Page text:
Do You Believe In What You’re Selling?

Do You Believe In What You’re Selling?

If you do believe in your product or service, great. If not, why are you selling it? I’m not saying you should immediately quit your job. First, determine if you have good reason not to believe. Have you done your research? Do you understand why you don’t believe, and is it reasonable?

Is Your Disbelief Justified?

I was once VP of operations for a mid-size B2C company. Our products were not the cheapest in a very competitive market place. Because of this, a salesperson would occasionally question the pricing, which if not addressed, would lead to loss of belief in the product, service, and company. I easily believed in the product because the price included a higher-end product, a nationally recognized award winning service department, and outstanding installation crews. The company attracted and kept the best employees because, in an industry that was primarily sub-contractors, they offered full-time year round employment, competitive wages, and full benefits. I never hesitated to explain to a customer, or a salesperson, that part of the price was taking care of the employees who would take care of them. Have you done your research? Is your lack of belief justified?

If You Don’t Believe, What Should You Do?

Determine why you don’t believe, follow up with research, and tell your boss. Wait, what?…tell your boss you don’t believe in one or more of the company’s products? Yes. Give them the opportunity to show you why they believe in the product. It could be that management is unaware of the faults in their product and needs to know. Unless you’re a sociopath, you will not be very good at selling a product you don’t believe in, you will be unhappy, and if management can’t assuage your concerns, do you really want to work there?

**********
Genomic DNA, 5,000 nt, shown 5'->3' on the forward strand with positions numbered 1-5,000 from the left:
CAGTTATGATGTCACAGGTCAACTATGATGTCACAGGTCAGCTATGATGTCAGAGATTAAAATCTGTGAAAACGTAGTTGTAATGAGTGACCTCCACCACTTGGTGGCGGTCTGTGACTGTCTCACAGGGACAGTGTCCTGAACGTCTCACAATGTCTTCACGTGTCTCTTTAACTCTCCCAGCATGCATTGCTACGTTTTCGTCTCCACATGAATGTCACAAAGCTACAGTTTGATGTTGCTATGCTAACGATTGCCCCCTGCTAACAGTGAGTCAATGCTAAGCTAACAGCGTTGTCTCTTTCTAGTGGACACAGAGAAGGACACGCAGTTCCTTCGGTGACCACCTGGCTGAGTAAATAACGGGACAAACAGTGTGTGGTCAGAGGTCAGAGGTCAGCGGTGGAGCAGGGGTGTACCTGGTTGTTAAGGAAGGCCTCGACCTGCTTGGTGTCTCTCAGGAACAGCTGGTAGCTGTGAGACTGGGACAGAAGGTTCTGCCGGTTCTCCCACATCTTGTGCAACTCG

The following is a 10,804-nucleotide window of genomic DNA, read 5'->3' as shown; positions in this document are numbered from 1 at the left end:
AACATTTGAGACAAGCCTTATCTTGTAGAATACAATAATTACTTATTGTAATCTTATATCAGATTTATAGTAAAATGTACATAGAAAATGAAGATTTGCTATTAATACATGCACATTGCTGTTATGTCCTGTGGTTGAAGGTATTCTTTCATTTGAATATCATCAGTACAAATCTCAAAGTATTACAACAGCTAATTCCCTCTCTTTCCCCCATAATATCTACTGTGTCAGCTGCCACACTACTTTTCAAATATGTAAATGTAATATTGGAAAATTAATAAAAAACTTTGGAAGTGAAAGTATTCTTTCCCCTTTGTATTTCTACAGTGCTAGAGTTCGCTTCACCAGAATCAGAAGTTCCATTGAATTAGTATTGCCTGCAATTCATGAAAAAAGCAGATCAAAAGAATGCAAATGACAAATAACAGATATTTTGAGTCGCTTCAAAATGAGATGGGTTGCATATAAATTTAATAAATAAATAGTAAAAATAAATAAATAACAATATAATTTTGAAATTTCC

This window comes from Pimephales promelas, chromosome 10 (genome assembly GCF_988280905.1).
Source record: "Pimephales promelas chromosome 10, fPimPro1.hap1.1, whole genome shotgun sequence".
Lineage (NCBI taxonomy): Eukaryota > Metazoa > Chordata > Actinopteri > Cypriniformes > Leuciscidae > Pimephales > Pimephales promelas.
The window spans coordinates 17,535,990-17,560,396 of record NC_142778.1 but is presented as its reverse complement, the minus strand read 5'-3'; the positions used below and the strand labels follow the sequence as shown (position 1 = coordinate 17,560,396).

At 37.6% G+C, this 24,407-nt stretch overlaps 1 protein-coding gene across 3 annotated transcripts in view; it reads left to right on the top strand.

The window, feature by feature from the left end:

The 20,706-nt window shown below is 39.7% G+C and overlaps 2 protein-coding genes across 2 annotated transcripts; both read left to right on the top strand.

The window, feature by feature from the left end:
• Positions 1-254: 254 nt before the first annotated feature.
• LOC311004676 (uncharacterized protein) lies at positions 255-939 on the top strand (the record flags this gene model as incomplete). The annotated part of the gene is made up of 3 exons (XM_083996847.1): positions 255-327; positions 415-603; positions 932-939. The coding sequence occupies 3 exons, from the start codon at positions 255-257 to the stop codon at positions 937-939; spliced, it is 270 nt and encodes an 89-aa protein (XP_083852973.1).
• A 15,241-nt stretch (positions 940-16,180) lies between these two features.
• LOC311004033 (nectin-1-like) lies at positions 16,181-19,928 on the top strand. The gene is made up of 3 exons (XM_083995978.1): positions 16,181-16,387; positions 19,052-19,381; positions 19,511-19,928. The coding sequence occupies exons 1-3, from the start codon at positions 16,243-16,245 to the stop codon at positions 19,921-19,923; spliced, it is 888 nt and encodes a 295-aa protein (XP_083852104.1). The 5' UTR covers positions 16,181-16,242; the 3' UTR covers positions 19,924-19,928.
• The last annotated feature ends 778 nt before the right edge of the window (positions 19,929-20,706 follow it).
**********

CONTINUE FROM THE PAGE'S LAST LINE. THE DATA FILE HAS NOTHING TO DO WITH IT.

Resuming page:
Do You Believe in Your Company?

At TKO Graphix, we’ve discontinued product lines because we didn’t believe in them. In some cases, an employee has brought it to management’s attention. It’s in the best interest of any company to maintain an open line of communications about product quality. If a product doesn’t solve a customer’s problem, it becomes a problem for the provider. Either the organization spends money servicing the problem, loses the customer, or both. If you believe in your company, give them a chance to fix the problem, and if they don’t, is it where you want to work?

If you don’t believe in a product or service your company offers, do something about it. And if you find your disbelief was unwarranted, or your company fixes the concern, you’ll learn that belief in your company, products, and services is a constant source of enthusiasm you can share with your customers.

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By |2013-01-16T10:04:59+00:00January 16th, 2013|Sales & Marketing|

About the Author:

Randy Clark is the Director of Communications at TKO Graphix, where he regularly blogs for TKO's Brandwire. Randy is passionate about social media, leadership development, and flower gardening. He is a beer geek and, on weekends, he fronts the rock band, Under The Radar. He is the proud father of one educator, one principal, has four amazing grandchildren, and a public speaker wife who puts up with him. His twitter handle is: @randyclarktko, Facebook: Randy Clarktko, Google+: Randy Clark on G+

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